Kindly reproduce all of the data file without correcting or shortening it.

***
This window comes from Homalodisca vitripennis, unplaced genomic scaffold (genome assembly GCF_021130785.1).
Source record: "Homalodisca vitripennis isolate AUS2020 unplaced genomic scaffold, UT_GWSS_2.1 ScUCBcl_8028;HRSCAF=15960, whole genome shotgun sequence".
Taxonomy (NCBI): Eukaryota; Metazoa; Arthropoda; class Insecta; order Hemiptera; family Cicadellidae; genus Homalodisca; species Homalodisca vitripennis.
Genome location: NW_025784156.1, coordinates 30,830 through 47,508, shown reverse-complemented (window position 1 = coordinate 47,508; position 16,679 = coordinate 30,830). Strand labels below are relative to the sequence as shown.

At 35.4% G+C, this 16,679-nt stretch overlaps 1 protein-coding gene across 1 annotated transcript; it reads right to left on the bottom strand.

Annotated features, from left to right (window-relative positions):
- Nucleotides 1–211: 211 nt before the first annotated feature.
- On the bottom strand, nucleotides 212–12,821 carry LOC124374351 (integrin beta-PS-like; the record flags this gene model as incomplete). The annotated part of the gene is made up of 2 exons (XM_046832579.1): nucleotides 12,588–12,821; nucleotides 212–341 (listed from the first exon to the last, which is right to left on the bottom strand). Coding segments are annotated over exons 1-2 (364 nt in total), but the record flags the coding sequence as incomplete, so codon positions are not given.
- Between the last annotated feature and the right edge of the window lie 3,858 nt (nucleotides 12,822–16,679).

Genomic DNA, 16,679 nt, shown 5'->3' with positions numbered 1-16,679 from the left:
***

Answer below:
This window comes from Homalodisca vitripennis, unplaced genomic scaffold (genome assembly GCF_021130785.1).
Source record: "Homalodisca vitripennis isolate AUS2020 unplaced genomic scaffold, UT_GWSS_2.1 ScUCBcl_8028;HRSCAF=15960, whole genome shotgun sequence".
Taxonomy (NCBI): Eukaryota; Metazoa; Arthropoda; class Insecta; order Hemiptera; family Cicadellidae; genus Homalodisca; species Homalodisca vitripennis.
Genome location: NW_025784156.1, coordinates 30,830 through 47,508, shown reverse-complemented (window position 1 = coordinate 47,508; position 16,679 = coordinate 30,830). Strand labels below are relative to the sequence as shown.

At 35.4% G+C, this 16,679-nt stretch overlaps 1 protein-coding gene across 1 annotated transcript; it reads right to left on the bottom strand.

Annotated features, from left to right (window-relative positions):
- Nucleotides 1–211: 211 nt before the first annotated feature.
- On the bottom strand, nucleotides 212–12,821 carry LOC124374351 (integrin beta-PS-like; the record flags this gene model as incomplete). The annotated part of the gene is made up of 2 exons (XM_046832579.1): nucleotides 12,588–12,821; nucleotides 212–341 (listed from the first exon to the last, which is right to left on the bottom strand). Coding segments are annotated over exons 1-2 (364 nt in total), but the record flags the coding sequence as incomplete, so codon positions are not given.
- Between the last annotated feature and the right edge of the window lie 3,858 nt (nucleotides 12,822–16,679).

Genomic DNA, 16,679 nt, shown 5'->3' with positions numbered 1-16,679 from the left: